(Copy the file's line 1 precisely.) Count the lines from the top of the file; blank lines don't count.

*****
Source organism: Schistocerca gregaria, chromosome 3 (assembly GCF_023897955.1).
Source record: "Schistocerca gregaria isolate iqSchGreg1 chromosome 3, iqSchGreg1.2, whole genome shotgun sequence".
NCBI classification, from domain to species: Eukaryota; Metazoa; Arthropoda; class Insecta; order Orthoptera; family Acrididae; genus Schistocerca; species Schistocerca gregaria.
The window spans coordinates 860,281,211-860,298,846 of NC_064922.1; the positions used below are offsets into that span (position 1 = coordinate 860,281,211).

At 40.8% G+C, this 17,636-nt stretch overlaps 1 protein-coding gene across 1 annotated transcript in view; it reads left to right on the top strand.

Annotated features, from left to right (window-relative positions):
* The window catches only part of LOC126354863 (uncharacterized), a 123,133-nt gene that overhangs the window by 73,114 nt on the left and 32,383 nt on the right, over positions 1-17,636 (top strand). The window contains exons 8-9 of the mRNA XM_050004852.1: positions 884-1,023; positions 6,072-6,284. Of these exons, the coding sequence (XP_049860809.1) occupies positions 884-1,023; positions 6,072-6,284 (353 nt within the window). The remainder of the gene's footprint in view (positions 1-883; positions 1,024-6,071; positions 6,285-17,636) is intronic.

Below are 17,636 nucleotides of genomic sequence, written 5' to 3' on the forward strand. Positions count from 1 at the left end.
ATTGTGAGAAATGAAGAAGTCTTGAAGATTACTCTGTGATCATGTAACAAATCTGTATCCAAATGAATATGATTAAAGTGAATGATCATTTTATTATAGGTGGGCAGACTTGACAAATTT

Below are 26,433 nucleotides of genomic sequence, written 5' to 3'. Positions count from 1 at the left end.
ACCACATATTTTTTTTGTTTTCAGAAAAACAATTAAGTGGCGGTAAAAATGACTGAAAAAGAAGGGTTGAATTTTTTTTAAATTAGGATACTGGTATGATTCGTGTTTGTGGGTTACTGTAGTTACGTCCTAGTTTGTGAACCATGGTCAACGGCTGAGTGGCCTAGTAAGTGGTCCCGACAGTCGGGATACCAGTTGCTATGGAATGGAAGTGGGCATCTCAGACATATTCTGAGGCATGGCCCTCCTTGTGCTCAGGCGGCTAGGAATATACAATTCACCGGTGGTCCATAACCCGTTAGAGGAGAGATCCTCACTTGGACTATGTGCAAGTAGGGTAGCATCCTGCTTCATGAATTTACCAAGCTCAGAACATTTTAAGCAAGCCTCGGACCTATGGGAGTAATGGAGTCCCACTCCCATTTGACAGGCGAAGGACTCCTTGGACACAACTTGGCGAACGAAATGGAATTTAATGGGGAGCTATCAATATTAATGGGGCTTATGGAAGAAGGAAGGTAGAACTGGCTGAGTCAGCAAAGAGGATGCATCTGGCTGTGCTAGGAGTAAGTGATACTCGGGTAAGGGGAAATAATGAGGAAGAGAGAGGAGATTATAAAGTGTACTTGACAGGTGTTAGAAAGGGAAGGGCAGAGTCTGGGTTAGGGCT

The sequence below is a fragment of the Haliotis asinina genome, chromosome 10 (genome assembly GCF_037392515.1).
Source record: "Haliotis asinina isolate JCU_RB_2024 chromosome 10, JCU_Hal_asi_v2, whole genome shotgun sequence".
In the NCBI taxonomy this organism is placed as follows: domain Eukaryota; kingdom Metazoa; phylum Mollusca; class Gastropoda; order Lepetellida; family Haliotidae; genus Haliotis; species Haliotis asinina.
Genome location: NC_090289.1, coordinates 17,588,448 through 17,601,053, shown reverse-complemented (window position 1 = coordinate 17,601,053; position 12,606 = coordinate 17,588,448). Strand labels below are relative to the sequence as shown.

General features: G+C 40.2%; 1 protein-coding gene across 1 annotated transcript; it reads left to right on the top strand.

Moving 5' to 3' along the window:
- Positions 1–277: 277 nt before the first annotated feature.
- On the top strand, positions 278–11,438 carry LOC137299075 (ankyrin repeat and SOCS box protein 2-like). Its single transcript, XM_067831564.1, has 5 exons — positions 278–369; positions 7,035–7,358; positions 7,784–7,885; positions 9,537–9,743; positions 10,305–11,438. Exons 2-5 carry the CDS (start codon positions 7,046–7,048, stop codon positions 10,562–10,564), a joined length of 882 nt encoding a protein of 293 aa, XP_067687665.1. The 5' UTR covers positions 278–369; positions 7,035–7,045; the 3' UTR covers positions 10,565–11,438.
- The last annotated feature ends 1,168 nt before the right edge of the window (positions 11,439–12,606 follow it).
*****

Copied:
Source organism: Schistocerca gregaria, chromosome 3 (assembly GCF_023897955.1).